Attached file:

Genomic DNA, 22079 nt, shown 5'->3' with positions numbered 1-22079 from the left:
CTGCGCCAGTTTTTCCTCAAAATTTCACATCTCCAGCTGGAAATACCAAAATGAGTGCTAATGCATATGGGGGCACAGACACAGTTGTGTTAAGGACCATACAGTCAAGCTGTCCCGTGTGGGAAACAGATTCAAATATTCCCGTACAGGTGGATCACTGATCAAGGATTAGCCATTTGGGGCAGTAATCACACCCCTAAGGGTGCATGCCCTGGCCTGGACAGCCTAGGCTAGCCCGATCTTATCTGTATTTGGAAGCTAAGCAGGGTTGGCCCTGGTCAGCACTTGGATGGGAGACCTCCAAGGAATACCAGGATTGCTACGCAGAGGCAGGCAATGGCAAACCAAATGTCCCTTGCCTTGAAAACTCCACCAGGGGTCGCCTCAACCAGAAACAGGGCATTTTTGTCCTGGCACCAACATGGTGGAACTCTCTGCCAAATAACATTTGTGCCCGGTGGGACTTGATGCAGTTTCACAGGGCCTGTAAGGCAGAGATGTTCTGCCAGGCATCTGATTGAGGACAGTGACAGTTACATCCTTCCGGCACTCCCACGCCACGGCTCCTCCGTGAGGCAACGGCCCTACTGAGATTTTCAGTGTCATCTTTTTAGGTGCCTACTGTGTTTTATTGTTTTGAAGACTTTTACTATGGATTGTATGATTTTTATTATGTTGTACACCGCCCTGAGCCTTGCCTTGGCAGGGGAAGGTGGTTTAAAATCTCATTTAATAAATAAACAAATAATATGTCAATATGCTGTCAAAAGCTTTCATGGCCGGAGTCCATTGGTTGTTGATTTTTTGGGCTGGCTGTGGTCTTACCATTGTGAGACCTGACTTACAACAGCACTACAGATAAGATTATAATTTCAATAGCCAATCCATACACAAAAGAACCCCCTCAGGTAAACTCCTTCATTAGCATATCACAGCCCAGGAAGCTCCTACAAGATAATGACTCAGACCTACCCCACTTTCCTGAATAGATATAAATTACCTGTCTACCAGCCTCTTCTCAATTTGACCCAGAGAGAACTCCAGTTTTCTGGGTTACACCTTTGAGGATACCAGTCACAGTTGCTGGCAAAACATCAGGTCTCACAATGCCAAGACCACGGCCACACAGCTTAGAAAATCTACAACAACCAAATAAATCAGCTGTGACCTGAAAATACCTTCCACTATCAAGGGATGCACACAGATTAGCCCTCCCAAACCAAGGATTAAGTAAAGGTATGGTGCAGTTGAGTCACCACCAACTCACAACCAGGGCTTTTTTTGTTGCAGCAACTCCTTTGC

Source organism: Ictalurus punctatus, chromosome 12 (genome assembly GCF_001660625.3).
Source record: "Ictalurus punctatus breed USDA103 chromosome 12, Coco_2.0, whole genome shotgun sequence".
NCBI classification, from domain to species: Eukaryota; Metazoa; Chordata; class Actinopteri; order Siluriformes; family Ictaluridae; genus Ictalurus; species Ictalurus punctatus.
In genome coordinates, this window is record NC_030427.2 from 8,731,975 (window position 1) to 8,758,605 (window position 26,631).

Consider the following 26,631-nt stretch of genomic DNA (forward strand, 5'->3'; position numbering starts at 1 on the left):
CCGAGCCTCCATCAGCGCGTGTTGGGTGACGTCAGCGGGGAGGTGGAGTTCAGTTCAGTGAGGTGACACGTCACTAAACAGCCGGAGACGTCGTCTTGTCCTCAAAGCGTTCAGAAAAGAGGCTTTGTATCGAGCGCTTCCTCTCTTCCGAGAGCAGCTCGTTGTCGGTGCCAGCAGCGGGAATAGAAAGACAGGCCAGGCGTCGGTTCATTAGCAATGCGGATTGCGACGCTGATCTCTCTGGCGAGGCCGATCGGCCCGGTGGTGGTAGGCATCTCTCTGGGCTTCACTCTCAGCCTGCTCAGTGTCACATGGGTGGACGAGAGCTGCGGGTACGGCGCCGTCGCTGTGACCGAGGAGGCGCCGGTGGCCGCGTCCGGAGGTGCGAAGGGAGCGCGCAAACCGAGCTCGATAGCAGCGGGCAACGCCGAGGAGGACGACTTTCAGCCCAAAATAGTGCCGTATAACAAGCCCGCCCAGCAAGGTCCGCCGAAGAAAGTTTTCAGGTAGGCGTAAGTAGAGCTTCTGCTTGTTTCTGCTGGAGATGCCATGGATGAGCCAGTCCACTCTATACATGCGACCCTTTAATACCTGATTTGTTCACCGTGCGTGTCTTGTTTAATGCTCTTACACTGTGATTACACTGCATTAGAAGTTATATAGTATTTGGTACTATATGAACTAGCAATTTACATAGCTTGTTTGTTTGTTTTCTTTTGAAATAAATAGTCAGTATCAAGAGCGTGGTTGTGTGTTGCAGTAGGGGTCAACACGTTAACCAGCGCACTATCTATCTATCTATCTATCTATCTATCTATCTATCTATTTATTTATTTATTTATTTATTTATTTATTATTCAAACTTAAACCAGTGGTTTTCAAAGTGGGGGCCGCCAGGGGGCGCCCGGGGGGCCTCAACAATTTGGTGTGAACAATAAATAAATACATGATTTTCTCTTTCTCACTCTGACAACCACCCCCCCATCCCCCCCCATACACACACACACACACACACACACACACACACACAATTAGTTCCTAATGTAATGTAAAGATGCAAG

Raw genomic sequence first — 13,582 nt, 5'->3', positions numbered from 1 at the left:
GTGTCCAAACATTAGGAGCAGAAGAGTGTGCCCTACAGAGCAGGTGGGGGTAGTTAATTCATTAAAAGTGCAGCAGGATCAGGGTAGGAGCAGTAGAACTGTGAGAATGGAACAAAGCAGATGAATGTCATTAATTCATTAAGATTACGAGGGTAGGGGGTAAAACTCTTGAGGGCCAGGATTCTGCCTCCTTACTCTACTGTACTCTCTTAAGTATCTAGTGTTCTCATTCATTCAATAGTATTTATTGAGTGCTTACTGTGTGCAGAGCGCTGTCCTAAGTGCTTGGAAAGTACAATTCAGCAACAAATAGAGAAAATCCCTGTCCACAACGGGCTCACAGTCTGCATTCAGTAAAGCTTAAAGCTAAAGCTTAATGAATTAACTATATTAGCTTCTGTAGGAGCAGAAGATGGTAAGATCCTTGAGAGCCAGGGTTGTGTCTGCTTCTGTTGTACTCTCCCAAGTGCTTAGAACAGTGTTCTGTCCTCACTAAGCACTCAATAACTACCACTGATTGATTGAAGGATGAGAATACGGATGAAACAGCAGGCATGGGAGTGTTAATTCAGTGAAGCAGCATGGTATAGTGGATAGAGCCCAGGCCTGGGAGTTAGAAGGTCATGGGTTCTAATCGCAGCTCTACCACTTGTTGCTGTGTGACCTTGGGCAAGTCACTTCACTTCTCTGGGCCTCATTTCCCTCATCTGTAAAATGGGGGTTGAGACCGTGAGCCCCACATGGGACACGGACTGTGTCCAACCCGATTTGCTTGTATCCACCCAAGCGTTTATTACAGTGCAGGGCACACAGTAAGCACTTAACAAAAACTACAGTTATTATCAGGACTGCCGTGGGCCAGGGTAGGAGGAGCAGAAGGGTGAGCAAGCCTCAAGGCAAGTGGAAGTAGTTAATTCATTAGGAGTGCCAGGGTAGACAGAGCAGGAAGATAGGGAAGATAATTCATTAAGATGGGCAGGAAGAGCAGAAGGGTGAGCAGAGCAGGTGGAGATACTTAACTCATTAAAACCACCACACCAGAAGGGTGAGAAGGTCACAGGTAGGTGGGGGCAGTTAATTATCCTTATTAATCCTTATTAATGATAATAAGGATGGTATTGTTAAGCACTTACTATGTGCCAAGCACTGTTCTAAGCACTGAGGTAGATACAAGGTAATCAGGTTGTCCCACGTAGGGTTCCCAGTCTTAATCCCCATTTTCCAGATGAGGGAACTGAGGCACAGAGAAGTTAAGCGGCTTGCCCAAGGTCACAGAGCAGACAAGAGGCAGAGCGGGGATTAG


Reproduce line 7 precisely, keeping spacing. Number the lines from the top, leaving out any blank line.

Consider the following 26,631-nt stretch of genomic DNA (forward strand, 5'->3'; position numbering starts at 1 on the left):